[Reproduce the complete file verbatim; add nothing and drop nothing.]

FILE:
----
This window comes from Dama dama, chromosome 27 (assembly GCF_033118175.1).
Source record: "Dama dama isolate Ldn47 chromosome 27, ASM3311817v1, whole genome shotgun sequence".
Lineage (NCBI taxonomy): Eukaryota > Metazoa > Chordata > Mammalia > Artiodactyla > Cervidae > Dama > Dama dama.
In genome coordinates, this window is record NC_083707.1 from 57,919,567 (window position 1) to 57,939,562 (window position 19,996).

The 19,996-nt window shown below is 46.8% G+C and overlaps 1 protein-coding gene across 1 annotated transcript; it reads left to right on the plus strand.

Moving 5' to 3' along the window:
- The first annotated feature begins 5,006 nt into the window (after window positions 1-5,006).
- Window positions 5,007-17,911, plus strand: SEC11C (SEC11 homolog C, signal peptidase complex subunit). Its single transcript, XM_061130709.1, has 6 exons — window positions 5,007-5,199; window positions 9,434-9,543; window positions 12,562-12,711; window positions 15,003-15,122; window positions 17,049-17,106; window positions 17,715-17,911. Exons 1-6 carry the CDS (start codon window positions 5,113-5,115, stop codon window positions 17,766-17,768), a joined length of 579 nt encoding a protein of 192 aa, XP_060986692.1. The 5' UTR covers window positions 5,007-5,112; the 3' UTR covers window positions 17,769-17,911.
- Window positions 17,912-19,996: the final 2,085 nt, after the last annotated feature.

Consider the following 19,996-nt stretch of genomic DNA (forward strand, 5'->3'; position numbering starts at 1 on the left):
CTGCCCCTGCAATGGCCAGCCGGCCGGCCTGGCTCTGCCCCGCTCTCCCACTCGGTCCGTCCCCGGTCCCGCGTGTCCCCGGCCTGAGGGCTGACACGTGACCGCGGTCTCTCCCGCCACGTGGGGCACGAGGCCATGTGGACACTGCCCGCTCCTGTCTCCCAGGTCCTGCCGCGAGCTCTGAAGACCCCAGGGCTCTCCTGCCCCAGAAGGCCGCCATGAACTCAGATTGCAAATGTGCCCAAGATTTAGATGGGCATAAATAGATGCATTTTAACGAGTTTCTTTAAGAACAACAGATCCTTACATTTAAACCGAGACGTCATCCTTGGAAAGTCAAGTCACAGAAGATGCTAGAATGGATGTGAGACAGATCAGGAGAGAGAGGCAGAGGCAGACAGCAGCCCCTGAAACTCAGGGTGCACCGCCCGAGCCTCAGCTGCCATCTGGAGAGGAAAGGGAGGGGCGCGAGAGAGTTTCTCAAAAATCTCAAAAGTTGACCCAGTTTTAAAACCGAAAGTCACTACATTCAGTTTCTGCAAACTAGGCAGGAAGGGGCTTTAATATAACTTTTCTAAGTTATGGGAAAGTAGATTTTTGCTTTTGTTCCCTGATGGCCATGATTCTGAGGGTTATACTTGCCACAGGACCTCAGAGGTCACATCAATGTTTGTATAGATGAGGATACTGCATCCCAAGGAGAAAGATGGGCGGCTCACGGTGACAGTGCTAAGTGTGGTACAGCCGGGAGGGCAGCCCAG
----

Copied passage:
This window comes from Dama dama, chromosome 27 (assembly GCF_033118175.1).
Source record: "Dama dama isolate Ldn47 chromosome 27, ASM3311817v1, whole genome shotgun sequence".
Lineage (NCBI taxonomy): Eukaryota > Metazoa > Chordata > Mammalia > Artiodactyla > Cervidae > Dama > Dama dama.
In genome coordinates, this window is record NC_083707.1 from 57,919,567 (window position 1) to 57,939,562 (window position 19,996).

The 19,996-nt window shown below is 46.8% G+C and overlaps 1 protein-coding gene across 1 annotated transcript; it reads left to right on the plus strand.

Moving 5' to 3' along the window:
- The first annotated feature begins 5,006 nt into the window (after window positions 1-5,006).
- Window positions 5,007-17,911, plus strand: SEC11C (SEC11 homolog C, signal peptidase complex subunit). Its single transcript, XM_061130709.1, has 6 exons — window positions 5,007-5,199; window positions 9,434-9,543; window positions 12,562-12,711; window positions 15,003-15,122; window positions 17,049-17,106; window positions 17,715-17,911. Exons 1-6 carry the CDS (start codon window positions 5,113-5,115, stop codon window positions 17,766-17,768), a joined length of 579 nt encoding a protein of 192 aa, XP_060986692.1. The 5' UTR covers window positions 5,007-5,112; the 3' UTR covers window positions 17,769-17,911.
- Window positions 17,912-19,996: the final 2,085 nt, after the last annotated feature.

Consider the following 19,996-nt stretch of genomic DNA (forward strand, 5'->3'; position numbering starts at 1 on the left):
CTGCCCCTGCAATGGCCAGCCGGCCGGCCTGGCTCTGCCCCGCTCTCCCACTCGGTCCGTCCCCGGTCCCGCGTGTCCCCGGCCTGAGGGCTGACACGTGACCGCGGTCTCTCCCGCCACGTGGGGCACGAGGCCATGTGGACACTGCCCGCTCCTGTCTCCCAGGTCCTGCCGCGAGCTCTGAAGACCCCAGGGCTCTCCTGCCCCAGAAGGCCGCCATGAACTCAGATTGCAAATGTGCCCAAGATTTAGATGGGCATAAATAGATGCATTTTAACGAGTTTCTTTAAGAACAACAGATCCTTACATTTAAACCGAGACGTCATCCTTGGAAAGTCAAGTCACAGAAGATGCTAGAATGGATGTGAGACAGATCAGGAGAGAGAGGCAGAGGCAGACAGCAGCCCCTGAAACTCAGGGTGCACCGCCCGAGCCTCAGCTGCCATCTGGAGAGGAAAGGGAGGGGCGCGAGAGAGTTTCTCAAAAATCTCAAAAGTTGACCCAGTTTTAAAACCGAAAGTCACTACATTCAGTTTCTGCAAACTAGGCAGGAAGGGGCTTTAATATAACTTTTCTAAGTTATGGGAAAGTAGATTTTTGCTTTTGTTCCCTGATGGCCATGATTCTGAGGGTTATACTTGCCACAGGACCTCAGAGGTCACATCAATGTTTGTATAGATGAGGATACTGCATCCCAAGGAGAAAGATGGGCGGCTCACGGTGACAGTGCTAAGTGTGGTACAGCCGGGAGGGCAGCCCAG